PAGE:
Investors will be closely watching Friday's employment report for further signs that the US economy is slipping into a recession.
Economists expect the report to show the economy shed a total of 60,000 jobs in March after losing 63,000 the month before. The unemployment rate, meanwhile, is expected to rise to 5.0 percent from 4.8 percent.
Worries about the jobs report grew after government data on Thursday showed that the number of U.S. workers applying for unemployment benefits soared by 38,000 last week, posting the highest reading since September 2005.
Analysts fear a housing slump and credit crunch may have tipped the U.S. economy into recession and are scrutinizing the labor market for evidence of slackening jobs that could chill consumer spending.
Federal Reserve Chairman Ben Bernanke warned on Wednesday that unemployment would push up as the U.S. economy slowed in the first half of the year.
The Fed has slashed interest rates 3 percentage points since mid-September to shield the economy from the housing slump and investors think it will cut again at its next scheduled policy meeting, at the end of this month.
"Further actions will have to depend on how the economy evolves," Bernanke told a U.S. Senate Banking Committee hearing on the rescue of troubled investment bank Bear Stearns. "We are looking of course at both sides of our mandate, growth and inflation."
Interest rate futures contracts currently imply investors fully expect the Fed will cut by a quarter percentage point, to 2.0 percent, at its next scheduled policy meeting, on April 29-30.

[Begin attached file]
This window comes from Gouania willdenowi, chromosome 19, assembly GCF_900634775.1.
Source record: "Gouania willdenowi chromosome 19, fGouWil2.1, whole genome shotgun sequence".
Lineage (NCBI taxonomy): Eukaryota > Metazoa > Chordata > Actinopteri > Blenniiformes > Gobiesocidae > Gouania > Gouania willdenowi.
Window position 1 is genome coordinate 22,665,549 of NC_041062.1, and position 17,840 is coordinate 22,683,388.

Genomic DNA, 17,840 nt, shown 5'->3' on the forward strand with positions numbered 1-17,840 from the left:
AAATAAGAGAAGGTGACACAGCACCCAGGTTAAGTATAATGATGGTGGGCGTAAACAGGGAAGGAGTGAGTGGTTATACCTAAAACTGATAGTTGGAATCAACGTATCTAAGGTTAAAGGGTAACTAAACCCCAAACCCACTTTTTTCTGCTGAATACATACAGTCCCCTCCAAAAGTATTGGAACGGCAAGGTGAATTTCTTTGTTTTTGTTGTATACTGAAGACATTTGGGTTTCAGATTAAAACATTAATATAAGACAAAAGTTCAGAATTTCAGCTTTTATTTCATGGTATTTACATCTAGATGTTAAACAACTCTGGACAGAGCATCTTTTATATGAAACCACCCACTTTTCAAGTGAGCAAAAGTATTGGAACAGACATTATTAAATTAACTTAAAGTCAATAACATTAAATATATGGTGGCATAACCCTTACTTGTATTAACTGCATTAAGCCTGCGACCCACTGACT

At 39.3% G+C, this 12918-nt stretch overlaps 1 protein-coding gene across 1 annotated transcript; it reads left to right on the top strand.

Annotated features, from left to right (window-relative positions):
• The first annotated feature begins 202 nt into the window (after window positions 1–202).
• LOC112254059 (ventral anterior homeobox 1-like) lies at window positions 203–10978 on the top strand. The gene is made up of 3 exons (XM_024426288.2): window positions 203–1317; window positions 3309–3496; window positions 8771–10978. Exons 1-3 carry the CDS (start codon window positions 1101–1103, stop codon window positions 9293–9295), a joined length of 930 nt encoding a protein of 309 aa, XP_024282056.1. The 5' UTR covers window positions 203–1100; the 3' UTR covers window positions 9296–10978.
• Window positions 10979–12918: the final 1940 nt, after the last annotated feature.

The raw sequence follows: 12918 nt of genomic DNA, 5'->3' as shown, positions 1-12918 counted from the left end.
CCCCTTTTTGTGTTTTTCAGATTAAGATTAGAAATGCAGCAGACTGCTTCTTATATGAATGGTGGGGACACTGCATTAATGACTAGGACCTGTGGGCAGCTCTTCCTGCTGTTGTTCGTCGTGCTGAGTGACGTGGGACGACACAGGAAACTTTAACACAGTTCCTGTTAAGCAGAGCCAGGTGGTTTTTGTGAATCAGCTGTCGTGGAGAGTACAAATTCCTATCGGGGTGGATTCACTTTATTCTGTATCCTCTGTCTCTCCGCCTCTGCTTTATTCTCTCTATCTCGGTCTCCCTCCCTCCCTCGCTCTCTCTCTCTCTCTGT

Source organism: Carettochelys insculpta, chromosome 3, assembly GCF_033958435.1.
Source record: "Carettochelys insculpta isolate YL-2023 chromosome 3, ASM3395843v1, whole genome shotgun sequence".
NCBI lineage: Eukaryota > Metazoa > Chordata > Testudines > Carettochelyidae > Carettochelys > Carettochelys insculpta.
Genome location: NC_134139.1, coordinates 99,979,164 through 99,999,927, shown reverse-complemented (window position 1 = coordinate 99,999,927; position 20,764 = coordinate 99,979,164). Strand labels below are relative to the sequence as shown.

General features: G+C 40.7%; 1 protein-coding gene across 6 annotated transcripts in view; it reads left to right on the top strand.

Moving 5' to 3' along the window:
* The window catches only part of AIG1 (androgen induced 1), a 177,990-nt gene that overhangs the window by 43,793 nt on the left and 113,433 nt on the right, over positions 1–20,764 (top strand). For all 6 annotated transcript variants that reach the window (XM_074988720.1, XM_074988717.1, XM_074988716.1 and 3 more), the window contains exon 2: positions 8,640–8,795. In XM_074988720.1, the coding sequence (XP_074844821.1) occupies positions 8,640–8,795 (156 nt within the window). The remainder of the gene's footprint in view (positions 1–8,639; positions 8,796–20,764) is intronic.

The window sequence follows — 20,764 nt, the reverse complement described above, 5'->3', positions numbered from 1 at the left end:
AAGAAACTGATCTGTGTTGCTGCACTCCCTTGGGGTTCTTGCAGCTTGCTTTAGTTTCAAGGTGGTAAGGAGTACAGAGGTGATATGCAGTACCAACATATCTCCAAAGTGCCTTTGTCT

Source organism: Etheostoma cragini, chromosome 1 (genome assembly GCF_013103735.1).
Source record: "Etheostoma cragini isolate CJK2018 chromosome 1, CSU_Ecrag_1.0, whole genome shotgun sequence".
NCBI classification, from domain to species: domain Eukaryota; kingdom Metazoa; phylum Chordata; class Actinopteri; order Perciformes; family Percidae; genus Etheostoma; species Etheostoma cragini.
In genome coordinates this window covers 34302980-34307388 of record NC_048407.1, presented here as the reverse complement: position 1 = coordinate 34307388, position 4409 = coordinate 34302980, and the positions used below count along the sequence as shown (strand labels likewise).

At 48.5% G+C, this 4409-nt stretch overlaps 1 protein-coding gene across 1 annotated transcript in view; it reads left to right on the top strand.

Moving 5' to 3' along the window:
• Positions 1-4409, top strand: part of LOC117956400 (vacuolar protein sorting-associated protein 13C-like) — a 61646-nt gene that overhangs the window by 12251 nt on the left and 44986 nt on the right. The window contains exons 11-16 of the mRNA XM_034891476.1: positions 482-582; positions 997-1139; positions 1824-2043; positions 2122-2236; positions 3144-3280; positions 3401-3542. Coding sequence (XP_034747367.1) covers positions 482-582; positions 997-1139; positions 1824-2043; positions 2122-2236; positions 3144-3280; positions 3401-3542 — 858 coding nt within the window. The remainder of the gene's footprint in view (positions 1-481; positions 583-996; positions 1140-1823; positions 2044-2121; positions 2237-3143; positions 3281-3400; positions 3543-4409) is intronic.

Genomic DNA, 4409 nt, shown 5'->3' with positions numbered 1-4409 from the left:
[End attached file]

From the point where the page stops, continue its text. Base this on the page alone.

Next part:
But they give only a 20 percent chance the Fed would cut by a steeper 50 basis points, which is less than earlier this week.
Bernanke also stressed Thursday that the Fed was uncomfortable with the current high levels of inflation, while arguing that these pressures should abate in the months ahead.
"The primary reason for the high inflation is rapid increases in the price of globally traded commodities, including crude oil and food," he said.
Economists polled by Reuters had expected initial jobless claims to increase to 370,000 in the week ending March 29, compared with 369,000 the prior week, initially estimated at 366,000 claims.
The four-week moving average of new claims, a more reliable guide to underlying labor market trends because it smooths out weekly data swings, also increased sharply. It rose to 374,500, which was the highest reading since October 2005.
In further evidence of soft labor conditions. The number of workers remaining on jobless benefits climbed 97,000 to 2.94 million in the week ending March 22, the most recent week these figures were available. This compared with forecasts for 2.87 million so-called continued claims.
It was the highest reading for continued claims since July 2004.
"The trend is for rising unemployment. There's no doubt about it," said Joe Saluzzi, co-manager of trading at Themis Trading in Chatham, New Jersey. "I've been bearish for a long time and I don't think we have found a bottom."
Meanwhile, a separate report showed the US service sector, which makes up 80 percent of U.S. economic activity, contracted less than expected in March, but overall activity for the month still shrank.
A Labor Department official said there were no special factors to explain the increase in initial claims to 407,000 in the week ended March 29, but he said seasonal adjustments to the data owing to the early timing of the Easter public holiday this year may have influenced the reading.
"Part of what is going on is seasonal adjustments and part of it is higher claims," said the Labor official.